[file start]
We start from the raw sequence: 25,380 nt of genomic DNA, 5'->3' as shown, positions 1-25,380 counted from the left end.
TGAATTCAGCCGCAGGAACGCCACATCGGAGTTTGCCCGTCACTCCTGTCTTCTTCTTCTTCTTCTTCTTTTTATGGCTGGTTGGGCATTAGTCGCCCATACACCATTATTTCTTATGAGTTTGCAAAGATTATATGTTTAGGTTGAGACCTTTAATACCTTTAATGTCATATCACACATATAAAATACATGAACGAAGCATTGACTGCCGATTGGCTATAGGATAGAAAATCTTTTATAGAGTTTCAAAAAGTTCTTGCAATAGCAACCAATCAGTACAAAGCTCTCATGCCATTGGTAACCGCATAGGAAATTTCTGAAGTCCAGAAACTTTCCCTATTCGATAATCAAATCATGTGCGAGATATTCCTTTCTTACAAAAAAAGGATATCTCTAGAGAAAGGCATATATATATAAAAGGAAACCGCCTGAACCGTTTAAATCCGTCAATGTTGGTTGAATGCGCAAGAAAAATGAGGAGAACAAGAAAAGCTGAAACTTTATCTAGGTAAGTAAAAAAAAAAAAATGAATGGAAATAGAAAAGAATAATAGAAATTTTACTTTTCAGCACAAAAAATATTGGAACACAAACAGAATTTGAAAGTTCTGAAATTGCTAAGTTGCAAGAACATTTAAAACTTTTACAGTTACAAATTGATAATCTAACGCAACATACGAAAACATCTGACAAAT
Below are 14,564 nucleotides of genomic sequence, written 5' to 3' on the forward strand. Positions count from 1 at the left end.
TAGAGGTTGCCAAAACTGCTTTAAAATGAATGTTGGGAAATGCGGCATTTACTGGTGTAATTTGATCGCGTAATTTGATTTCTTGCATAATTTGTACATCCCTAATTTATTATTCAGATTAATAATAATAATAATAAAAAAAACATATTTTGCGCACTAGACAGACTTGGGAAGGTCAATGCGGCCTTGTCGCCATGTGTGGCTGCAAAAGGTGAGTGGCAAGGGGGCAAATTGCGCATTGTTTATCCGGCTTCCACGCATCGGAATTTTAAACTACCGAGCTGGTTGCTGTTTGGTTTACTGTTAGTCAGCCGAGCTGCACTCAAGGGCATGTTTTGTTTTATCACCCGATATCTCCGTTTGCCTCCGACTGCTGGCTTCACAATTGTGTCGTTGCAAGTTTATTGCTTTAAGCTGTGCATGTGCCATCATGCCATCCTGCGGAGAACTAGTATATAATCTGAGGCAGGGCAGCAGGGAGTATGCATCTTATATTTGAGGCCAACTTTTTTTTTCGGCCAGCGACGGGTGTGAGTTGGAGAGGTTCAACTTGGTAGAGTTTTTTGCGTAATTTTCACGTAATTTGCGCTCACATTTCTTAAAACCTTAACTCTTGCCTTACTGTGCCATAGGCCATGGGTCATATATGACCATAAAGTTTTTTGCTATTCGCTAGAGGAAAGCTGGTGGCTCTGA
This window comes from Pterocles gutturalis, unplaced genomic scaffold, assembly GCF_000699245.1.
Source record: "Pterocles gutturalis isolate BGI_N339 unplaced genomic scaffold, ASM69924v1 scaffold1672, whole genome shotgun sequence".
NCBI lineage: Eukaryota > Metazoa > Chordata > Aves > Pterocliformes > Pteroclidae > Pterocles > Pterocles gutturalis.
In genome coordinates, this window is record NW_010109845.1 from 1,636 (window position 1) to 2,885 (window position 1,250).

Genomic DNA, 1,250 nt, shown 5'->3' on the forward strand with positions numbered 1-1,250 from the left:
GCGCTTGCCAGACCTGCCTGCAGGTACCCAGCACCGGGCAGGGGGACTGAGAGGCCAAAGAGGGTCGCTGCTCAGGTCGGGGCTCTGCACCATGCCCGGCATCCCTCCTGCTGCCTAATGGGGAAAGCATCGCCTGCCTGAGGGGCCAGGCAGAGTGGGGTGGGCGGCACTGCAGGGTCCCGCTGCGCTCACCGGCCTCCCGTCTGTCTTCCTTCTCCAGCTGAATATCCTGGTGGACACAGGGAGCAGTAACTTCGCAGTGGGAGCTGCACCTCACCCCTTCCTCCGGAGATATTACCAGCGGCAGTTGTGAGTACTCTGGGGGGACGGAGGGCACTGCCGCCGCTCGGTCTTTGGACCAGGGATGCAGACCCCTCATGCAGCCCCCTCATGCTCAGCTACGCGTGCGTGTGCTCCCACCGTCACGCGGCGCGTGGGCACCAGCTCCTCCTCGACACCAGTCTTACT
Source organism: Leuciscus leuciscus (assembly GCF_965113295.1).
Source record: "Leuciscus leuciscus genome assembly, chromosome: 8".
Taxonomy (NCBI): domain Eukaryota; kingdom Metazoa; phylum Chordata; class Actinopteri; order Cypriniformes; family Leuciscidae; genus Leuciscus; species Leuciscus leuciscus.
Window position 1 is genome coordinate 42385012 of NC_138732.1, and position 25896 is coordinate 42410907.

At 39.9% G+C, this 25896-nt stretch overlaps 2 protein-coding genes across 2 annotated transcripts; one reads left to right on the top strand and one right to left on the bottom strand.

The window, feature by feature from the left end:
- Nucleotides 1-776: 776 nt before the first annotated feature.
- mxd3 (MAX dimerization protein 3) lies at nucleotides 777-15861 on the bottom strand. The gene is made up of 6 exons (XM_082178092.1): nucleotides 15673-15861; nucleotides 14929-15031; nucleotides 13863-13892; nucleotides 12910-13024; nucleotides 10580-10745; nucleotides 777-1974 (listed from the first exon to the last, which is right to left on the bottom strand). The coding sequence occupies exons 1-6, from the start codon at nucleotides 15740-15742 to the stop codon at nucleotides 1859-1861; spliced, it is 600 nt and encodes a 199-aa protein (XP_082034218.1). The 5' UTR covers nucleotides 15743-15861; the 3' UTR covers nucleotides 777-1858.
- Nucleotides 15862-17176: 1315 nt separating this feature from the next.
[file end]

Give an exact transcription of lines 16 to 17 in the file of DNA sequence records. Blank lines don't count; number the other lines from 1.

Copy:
The window, feature by feature from the left end:
- Nucleotides 1-776: 776 nt before the first annotated feature.